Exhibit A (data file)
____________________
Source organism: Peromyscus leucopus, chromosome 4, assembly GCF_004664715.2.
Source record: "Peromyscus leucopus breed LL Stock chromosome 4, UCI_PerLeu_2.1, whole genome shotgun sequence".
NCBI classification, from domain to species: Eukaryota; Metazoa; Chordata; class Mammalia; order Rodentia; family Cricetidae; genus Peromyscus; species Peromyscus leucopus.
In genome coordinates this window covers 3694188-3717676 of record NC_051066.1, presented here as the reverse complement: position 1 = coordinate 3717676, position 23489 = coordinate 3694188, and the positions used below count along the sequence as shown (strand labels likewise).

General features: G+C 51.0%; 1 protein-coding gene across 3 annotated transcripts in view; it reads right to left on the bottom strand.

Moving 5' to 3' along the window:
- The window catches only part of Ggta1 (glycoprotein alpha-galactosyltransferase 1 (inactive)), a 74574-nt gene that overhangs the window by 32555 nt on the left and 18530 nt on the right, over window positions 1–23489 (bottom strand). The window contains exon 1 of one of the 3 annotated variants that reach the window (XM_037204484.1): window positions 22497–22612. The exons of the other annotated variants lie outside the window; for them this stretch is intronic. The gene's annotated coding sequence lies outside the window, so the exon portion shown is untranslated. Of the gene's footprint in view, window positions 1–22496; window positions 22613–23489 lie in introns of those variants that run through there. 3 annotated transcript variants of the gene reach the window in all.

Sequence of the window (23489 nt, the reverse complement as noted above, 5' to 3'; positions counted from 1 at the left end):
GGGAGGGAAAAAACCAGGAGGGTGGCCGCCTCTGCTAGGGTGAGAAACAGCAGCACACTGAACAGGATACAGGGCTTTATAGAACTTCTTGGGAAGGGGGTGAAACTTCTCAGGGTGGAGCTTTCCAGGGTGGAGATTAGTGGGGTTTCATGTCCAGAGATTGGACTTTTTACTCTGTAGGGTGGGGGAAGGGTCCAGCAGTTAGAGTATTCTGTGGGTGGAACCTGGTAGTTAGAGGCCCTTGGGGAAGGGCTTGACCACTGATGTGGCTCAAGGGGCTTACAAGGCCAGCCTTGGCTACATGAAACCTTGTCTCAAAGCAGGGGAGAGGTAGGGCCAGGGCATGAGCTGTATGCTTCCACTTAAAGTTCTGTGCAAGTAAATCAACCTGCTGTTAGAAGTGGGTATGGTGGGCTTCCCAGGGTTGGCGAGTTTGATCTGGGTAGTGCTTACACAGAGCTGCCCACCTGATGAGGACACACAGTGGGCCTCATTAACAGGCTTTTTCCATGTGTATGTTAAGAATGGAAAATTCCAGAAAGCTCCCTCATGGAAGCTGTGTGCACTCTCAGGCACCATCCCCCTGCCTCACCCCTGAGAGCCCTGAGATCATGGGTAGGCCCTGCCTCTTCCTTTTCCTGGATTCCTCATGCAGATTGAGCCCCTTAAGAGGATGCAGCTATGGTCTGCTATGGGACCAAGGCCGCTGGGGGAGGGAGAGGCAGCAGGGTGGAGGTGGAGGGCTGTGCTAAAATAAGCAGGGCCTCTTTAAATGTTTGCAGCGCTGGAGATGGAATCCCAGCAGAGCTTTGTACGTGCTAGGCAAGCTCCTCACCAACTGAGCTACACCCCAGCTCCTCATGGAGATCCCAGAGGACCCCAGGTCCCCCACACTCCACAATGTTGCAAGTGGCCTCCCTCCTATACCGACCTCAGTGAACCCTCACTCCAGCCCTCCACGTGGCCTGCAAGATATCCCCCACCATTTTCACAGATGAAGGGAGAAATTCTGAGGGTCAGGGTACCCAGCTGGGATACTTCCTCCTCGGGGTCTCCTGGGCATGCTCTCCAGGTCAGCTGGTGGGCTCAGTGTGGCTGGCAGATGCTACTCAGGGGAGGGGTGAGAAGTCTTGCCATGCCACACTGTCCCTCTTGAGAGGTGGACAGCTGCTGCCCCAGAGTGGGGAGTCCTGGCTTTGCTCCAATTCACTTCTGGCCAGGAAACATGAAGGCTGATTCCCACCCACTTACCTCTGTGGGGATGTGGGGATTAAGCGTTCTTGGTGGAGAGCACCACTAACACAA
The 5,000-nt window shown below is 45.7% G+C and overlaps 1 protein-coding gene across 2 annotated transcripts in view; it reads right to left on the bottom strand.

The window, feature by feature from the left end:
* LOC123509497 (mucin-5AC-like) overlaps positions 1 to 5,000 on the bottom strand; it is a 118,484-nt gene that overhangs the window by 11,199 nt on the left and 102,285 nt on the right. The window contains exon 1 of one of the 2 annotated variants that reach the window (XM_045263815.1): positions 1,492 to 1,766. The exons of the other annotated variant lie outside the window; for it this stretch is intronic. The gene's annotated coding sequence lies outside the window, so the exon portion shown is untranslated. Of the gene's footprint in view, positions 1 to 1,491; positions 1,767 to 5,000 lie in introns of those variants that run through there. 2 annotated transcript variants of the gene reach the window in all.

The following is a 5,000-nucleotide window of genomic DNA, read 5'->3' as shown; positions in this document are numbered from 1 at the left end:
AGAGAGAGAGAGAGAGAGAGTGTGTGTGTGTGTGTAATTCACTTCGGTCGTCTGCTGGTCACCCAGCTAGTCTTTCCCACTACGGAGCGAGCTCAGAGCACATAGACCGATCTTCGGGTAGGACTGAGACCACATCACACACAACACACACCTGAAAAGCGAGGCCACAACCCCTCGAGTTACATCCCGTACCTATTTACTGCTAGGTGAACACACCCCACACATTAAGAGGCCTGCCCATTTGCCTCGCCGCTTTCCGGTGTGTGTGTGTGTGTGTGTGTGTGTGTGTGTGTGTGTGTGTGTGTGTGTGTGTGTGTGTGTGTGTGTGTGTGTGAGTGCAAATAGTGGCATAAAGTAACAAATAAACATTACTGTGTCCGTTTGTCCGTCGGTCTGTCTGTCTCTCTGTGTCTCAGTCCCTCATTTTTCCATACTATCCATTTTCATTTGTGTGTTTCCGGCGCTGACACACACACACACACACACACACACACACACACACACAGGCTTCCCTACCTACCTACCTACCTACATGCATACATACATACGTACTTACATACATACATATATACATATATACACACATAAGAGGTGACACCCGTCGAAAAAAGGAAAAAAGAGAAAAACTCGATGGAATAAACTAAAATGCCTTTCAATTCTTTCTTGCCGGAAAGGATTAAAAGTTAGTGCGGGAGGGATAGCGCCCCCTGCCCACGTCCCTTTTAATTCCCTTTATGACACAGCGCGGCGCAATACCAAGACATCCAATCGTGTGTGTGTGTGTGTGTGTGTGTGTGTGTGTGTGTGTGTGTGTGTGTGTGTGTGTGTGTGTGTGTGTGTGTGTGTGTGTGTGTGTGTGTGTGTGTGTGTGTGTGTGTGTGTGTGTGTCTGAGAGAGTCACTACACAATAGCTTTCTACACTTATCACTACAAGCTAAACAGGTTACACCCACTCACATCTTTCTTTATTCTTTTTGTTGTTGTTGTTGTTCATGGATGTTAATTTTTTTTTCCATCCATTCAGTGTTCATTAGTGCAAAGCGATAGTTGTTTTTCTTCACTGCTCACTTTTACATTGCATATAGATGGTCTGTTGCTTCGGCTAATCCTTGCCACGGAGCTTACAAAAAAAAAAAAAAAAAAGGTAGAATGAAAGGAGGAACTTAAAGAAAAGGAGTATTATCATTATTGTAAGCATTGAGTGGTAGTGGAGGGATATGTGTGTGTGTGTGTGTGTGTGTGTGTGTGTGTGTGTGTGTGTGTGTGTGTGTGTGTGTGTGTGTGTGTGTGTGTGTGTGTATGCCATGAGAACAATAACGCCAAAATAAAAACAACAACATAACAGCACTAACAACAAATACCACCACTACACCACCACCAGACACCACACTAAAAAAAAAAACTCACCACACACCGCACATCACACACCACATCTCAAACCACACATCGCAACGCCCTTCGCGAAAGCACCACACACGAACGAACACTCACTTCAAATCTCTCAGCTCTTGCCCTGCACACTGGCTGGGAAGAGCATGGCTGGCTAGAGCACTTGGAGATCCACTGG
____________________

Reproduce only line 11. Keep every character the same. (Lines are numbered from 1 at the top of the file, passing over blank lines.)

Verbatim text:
The window, feature by feature from the left end: